Sunday, October 13, 2013

Joyce Carol Vincent


This story reminds me of  the movie "Schindler's List".  
It was not a pleasant story, however, it is something we should all see and digest in our own way.

In 2006 Joyce Carol Vincent was found dead in her London flat.  The cause of death was not determined due to the advanced state of decomposition of her body.  Joyce was 38 years old when she died.  Her body had lain undisturbed in her flat for nearly three years.  The story of Joyce, what there is to know and tell has been documented in the film "Dreams of a Life".   I was able to see this documentary on Amazon Prime. 

Joyce was not a shut-in, had no history of mental illness or drug abuse, and had three living sisters.  She was widely described as beautiful, vibrant, and successful.  By all accounts from those that knew her, it is as though the Joyce they knew simply slipped away; they seemed unable to reconcile the woman in the flat with the person they had known.  Contrary to the image of a recluse she was found surrounded by freshly wrapped Christmas presents; there must have been people in her life.

While there is something morbidly compelling about the unresolved cause of her death and the grim tableau of how she was found, the more disturbing element of this story is the three year wait before her discovery.  Where were family, friends, and coworkers?  Where were the neighbors or the mailman? Where, even, were the bill collectors? In the end, it took even the landlords three years to come and clear her out for unpaid rent.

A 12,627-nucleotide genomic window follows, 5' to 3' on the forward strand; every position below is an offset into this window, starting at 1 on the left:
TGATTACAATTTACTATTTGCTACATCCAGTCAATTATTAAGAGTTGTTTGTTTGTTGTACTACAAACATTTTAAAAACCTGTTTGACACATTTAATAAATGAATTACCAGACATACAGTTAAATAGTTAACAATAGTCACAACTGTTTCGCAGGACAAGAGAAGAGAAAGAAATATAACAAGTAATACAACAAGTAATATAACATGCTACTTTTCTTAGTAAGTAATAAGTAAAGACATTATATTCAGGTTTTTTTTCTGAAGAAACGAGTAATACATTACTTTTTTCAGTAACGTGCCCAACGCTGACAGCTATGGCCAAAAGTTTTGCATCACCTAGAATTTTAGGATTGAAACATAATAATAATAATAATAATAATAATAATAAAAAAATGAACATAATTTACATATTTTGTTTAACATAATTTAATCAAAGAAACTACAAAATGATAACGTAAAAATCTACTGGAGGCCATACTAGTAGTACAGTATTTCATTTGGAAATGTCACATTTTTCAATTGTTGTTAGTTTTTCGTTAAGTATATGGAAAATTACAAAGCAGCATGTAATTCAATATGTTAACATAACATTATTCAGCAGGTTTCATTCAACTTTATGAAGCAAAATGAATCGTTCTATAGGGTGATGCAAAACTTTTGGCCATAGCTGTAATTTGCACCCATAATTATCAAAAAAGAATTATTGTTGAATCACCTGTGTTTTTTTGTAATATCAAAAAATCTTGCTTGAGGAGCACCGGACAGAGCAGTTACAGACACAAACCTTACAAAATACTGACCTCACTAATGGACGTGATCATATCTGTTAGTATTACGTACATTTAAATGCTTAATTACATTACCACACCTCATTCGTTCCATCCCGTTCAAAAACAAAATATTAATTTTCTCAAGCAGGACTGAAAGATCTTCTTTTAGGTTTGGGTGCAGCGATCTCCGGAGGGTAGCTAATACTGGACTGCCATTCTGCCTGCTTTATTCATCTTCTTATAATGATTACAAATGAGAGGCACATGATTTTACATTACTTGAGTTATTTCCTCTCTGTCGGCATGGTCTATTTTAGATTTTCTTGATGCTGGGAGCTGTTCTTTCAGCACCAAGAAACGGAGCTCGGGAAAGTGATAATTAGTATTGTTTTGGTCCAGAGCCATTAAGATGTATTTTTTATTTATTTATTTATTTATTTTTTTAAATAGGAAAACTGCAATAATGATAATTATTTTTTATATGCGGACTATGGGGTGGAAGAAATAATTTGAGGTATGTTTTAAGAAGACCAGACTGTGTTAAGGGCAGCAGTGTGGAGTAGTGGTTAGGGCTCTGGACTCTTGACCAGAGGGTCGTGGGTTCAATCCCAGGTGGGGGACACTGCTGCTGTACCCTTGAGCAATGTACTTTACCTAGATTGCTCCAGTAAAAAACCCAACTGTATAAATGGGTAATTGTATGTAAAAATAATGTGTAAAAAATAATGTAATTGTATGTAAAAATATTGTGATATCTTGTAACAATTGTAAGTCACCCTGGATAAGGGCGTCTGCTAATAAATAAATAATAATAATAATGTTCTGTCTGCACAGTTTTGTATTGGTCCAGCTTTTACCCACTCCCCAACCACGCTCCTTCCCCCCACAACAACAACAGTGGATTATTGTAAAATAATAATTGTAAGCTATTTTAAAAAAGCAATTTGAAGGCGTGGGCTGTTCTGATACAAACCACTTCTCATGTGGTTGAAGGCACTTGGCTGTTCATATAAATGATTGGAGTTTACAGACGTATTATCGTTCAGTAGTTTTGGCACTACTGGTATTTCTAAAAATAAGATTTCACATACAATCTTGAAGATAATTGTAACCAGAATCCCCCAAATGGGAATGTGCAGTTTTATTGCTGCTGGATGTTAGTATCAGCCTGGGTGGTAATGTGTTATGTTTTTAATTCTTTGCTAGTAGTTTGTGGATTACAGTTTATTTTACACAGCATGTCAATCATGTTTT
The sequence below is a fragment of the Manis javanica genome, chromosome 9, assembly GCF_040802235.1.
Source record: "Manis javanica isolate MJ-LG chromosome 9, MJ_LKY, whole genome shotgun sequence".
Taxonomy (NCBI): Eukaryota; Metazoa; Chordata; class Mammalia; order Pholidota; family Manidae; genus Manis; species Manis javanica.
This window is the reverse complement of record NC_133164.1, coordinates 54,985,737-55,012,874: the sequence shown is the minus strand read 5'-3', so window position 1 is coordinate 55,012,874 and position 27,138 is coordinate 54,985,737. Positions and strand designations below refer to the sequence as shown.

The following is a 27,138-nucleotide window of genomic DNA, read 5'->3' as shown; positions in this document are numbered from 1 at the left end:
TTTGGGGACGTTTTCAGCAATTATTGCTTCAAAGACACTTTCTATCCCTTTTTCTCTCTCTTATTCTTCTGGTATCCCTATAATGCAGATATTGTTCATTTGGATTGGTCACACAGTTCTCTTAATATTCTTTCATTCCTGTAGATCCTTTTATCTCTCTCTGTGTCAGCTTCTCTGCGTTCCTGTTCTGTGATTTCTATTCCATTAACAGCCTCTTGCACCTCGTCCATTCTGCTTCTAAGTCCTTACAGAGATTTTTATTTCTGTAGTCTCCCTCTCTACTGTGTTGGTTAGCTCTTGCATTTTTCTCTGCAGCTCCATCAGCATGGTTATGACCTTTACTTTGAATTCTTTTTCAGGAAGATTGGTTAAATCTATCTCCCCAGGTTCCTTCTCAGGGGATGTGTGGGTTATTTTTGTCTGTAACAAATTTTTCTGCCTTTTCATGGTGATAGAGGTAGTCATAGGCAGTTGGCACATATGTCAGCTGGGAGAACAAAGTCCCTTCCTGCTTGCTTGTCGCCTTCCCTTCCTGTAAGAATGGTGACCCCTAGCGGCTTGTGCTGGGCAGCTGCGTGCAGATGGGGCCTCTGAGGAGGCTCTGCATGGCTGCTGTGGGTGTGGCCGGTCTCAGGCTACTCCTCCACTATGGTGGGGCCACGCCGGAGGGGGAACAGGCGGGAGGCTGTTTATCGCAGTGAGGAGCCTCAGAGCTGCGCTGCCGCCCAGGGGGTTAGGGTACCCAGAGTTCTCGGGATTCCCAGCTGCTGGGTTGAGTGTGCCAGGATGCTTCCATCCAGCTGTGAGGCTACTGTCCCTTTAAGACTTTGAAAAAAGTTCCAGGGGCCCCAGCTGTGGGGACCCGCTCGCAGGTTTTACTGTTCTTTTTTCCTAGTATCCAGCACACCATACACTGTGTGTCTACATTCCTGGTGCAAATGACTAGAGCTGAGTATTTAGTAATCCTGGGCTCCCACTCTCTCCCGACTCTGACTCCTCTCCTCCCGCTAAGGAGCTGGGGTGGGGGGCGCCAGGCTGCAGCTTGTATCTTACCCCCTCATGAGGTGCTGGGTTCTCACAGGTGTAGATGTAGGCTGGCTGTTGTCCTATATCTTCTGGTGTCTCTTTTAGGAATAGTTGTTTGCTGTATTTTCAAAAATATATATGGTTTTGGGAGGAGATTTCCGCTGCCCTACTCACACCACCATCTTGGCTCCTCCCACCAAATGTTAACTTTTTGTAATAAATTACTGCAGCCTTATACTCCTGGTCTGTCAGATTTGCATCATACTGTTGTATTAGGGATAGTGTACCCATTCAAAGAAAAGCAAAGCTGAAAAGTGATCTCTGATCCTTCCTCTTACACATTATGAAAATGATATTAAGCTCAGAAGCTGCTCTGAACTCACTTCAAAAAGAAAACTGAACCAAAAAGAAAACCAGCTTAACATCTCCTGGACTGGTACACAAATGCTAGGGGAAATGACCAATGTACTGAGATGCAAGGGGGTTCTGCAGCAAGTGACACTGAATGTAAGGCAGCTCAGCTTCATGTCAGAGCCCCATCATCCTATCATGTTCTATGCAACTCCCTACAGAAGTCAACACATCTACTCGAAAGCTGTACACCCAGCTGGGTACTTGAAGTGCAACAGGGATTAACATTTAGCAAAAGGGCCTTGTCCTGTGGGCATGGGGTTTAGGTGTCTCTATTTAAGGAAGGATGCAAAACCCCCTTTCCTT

I think that the we learn more about ourselves in Joyce's story than we learn about her.  When she died in 2003 we were pre-Facebook and post nuclear-family.  2003 was right in the transition point between the constant connections of the social media age and the isolation and lack of community of the end of the 20th Century.  Three years? How can this be? It is not hard for me to imagine friends of mine disappearing and not being noticed for three or four months.  The free spirits, wanderers, or troubled souls, but three years? There is no one I know or have ever known that was in any way functional that could disappear from all things for three years and not have someone ring the bell.  

What are we to think of this?   Is Joyce some kind of social canary warning us of the dangers of our modernity? Is it an isolated case; one sad woman's quiet decline?  Is it possible that we have reached a place where people can live out their lives with no real connections?  How acceptable is distance between family members?  How important is the building of community? How long do you want to wait before someone finds you? 

This terrifies me.  Joyce's story tapped into some deeply rooted fears about mortality and loneliness.  I think that we all have these fears.  It's why we bother to call up old friends, love and lose and love again, and hassle our way through the holidays to spend time with family; so that when things go awry, someone is there to help us.  Somewhere along the line either Joyce stopped bothering, or everyone else did.  Probably a little of both.  I think a consequence of contemporary culture may be the devaluing of substantive connections with other people.  I think that we are all not so far away from being Joyce as we might like to believe.

Very sad ...this is someone I never want to forget....


"Je suis reconnaissant pour mes bénédictions." 
 "I am thankful for my blessings."

1 comment:

  1. Beautiful and chilling documentary. Joyce Vincent lingered in my mind for days after watching this. I had so many questions. You really never know what goes on behind closed doors.


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